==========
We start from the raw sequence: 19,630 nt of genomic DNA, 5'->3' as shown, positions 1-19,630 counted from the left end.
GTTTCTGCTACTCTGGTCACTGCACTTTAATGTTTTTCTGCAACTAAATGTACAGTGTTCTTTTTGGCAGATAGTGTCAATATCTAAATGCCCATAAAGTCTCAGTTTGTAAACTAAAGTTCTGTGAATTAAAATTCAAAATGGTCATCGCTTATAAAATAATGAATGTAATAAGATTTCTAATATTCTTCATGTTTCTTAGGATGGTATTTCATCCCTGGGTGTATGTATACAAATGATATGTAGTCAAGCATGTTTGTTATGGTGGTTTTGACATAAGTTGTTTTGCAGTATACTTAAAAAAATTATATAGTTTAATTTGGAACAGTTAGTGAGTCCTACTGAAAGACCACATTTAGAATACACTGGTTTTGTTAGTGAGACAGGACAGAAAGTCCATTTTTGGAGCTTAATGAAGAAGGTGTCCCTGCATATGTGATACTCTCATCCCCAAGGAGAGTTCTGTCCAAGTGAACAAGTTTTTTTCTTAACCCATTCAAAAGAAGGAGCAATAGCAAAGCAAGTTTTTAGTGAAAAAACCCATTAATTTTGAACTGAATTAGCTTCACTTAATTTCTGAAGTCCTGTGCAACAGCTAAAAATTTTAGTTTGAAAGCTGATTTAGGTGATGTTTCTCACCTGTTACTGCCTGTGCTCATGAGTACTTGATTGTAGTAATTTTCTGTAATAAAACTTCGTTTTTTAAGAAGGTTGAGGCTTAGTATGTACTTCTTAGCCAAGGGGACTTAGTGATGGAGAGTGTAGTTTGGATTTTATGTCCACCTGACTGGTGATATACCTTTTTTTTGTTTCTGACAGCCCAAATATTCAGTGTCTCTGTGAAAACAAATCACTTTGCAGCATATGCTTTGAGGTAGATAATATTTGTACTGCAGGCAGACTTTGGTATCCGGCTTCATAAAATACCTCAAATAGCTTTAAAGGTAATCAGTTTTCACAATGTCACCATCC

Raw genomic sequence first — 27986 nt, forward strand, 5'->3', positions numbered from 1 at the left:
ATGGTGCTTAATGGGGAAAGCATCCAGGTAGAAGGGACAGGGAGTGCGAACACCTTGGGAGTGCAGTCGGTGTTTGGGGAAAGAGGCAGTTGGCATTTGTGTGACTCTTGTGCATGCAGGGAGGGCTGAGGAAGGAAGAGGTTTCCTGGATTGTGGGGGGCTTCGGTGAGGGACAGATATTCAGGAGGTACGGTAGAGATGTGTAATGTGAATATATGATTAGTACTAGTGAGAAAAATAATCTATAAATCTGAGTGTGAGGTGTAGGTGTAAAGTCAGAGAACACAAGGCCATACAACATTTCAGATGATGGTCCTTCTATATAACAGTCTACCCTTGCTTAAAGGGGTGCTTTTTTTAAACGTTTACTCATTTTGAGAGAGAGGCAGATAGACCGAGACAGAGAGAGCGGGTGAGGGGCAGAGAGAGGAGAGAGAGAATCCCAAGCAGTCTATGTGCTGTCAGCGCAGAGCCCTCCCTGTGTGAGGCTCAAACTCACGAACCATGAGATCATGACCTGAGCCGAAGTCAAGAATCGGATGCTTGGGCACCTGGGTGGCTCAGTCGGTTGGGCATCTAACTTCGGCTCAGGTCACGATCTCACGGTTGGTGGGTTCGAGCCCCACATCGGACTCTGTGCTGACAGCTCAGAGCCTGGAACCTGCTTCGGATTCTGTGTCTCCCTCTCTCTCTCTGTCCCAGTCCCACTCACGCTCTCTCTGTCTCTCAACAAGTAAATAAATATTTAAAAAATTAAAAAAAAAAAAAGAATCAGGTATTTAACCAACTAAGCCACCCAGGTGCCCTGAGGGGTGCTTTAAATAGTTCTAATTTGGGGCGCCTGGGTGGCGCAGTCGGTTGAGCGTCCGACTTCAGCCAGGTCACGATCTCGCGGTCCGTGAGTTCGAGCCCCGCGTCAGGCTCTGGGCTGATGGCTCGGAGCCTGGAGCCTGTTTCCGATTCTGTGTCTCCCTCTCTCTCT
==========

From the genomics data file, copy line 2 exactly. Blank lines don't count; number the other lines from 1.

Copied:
GTTTCTGCTACTCTGGTCACTGCACTTTAATGTTTTTCTGCAACTAAATGTACAGTGTTCTTTTTGGCAGATAGTGTCAATATCTAAATGCCCATAAAGTCTCAGTTTGTAAACTAAAGTTCTGTGAATTAAAATTCAAAATGGTCATCGCTTATAAAATAATGAATGTAATAAGATTTCTAATATTCTTCATGTTTCTTAGGATGGTATTTCATCCCTGGGTGTATGTATACAAATGATATGTAGTCAAGCATGTTTGTTATGGTGGTTTTGACATAAGTTGTTTTGCAGTATACTTAAAAAAATTATATAGTTTAATTTGGAACAGTTAGTGAGTCCTACTGAAAGACCACATTTAGAATACACTGGTTTTGTTAGTGAGACAGGACAGAAAGTCCATTTTTGGAGCTTAATGAAGAAGGTGTCCCTGCATATGTGATACTCTCATCCCCAAGGAGAGTTCTGTCCAAGTGAACAAGTTTTTTTCTTAACCCATTCAAAAGAAGGAGCAATAGCAAAGCAAGTTTTTAGTGAAAAAACCCATTAATTTTGAACTGAATTAGCTTCACTTAATTTCTGAAGTCCTGTGCAACAGCTAAAAATTTTAGTTTGAAAGCTGATTTAGGTGATGTTTCTCACCTGTTACTGCCTGTGCTCATGAGTACTTGATTGTAGTAATTTTCTGTAATAAAACTTCGTTTTTTAAGAAGGTTGAGGCTTAGTATGTACTTCTTAGCCAAGGGGACTTAGTGATGGAGAGTGTAGTTTGGATTTTATGTCCACCTGACTGGTGATATACCTTTTTTTTGTTTCTGACAGCCCAAATATTCAGTGTCTCTGTGAAAACAAATCACTTTGCAGCATATGCTTTGAGGTAGATAATATTTGTACTGCAGGCAGACTTTGGTATCCGGCTTCATAAAATACCTCAAATAGCTTTAAAGGTAATCAGTTTTCACAATGTCACCATCC